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Haematologica. 2018 Sep;103(9):1535-1541. doi: 10.3324/haematol.2018.192930. Epub 2018 Jun 1.

Patient-reported outcomes and health status associated with chronic graft-versus-host disease.

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Clinical Research Division, Fred Hutchinson Cancer Research Center, Seattle, WA, USA
Clinical Research Division, Fred Hutchinson Cancer Research Center, Seattle, WA, USA.
Center for International Blood and Marrow Transplant Research, Department of Medicine, Medical College of Wisconsin, Milwaukee, WI, USA.
Department of Health Outcomes and Behavior, Moffitt Cancer Center, Tampa, FL, USA.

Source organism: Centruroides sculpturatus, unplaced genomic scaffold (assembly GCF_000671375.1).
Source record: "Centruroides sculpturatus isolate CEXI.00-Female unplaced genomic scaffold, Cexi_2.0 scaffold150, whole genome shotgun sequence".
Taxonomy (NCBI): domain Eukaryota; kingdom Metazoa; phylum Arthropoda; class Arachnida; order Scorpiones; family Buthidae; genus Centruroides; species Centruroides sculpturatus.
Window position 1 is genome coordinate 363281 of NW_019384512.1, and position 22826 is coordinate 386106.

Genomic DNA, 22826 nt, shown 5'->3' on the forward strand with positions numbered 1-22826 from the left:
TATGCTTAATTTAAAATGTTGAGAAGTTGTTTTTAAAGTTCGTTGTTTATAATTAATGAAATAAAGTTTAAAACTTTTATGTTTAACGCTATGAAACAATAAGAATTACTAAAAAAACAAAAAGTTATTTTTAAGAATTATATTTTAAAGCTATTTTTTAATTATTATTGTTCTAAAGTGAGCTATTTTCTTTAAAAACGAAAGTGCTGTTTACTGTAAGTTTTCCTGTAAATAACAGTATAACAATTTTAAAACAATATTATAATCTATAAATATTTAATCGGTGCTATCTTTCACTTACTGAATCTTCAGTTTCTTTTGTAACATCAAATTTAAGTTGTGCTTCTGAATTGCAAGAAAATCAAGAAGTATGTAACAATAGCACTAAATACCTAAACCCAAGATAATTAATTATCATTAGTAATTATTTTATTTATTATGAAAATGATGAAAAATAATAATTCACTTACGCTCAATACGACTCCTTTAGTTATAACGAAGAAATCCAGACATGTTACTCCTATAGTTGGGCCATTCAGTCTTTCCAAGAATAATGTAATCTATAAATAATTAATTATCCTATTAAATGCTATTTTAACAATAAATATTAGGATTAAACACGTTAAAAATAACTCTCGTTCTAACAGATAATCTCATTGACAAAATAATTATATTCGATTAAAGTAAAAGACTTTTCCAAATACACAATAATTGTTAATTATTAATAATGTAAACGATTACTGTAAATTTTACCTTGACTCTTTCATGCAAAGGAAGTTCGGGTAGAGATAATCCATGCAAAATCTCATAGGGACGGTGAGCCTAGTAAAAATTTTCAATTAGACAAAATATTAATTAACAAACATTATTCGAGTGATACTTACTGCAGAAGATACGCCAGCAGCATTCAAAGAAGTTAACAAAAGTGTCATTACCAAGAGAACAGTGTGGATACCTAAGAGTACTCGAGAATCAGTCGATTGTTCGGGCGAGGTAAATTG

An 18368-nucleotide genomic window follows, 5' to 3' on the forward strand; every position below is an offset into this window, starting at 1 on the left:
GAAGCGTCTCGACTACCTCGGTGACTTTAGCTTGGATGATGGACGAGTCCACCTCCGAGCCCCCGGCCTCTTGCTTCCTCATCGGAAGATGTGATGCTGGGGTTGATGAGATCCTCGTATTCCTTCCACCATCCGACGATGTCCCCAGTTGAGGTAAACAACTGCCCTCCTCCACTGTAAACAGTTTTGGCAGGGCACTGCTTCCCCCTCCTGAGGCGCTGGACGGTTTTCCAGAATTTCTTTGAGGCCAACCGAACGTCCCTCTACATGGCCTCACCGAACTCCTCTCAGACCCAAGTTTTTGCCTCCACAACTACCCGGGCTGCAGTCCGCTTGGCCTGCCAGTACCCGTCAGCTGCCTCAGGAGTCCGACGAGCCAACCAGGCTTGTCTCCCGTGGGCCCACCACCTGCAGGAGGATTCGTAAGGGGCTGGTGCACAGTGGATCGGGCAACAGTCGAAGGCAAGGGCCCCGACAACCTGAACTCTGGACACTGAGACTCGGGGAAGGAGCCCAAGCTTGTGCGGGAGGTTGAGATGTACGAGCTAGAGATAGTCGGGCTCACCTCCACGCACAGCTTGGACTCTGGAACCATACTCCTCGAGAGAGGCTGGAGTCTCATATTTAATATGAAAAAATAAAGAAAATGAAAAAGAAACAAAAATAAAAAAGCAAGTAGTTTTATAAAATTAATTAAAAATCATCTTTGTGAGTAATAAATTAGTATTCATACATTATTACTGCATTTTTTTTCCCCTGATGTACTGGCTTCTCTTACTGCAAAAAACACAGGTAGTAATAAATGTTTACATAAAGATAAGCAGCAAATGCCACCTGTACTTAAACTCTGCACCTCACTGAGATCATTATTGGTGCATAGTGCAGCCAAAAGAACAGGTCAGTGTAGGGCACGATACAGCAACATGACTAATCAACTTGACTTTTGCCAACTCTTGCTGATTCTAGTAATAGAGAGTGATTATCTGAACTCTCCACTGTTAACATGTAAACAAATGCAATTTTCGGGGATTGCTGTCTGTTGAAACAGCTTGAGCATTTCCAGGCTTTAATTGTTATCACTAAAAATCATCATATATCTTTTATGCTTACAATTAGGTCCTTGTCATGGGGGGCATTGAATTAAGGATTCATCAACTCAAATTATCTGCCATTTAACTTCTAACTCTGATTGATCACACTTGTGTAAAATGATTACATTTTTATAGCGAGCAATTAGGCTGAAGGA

Chronic graft-versus-host disease occurs in 20-50% of allogeneic hematopoietic cell transplant survivors. We surveyed patients about their quality of life, symptoms, health status, comorbid conditions and medications. Instruments included the Short-Form-36 (SF-36), the Patient-Reported Outcomes Measurement Information System (PROMIS) Global and PROMIS-29 scales and the Lee Chronic Graft-versus-Host Disease Symptom Scale. Functional status was measured by self-reported Karnofsky performance status and work status. Of 3027 surveys sent to recipients surviving one or more years after transplantation, 1377 (45%) were returned. Among these, patients reported that their chronic graft-versus-host disease was mild (n=257, 18.7%), moderate (n=110, 8.0%) or severe (n=25, 1.8%). Another 377 (27.4%) had never had chronic graft-versus-host disease and 280 (20.3%) had had chronic graft-versus-host disease but it had resolved. We excluded 328 (23.8%) patients who did not answer the questions about chronic graft-versus-host disease. Patients who reported moderate or severe chronic graft-versus-host disease reported worse quality of life, lower performance status, a higher symptom burden and were more likely to be taking prescription medications for pain, anxiety and depression compared to those with resolved chronic graft-versus-host disease. Self-reported measures were similar between patients with resolved chronic graft-versus-host disease and those who had never had it. Our data suggest that the PROMIS measures may be able to replace the SF-36 in the assessment of chronic graft-versus-host disease. Between 26.7-39.4% of people with active chronic graft-versus-host disease were unable to work due to health reasons, compared with 12.1% whose chronic graft-versus-host disease had resolved and 15.4% who had never had chronic graft-versus-host disease. Mouth, eye and nutritional symptoms persisted after resolution of chronic graft-versus-host disease. These results show that better prevention of and treatment for chronic graft-versus-host disease are needed to improve survivorship after allogeneic transplantation.

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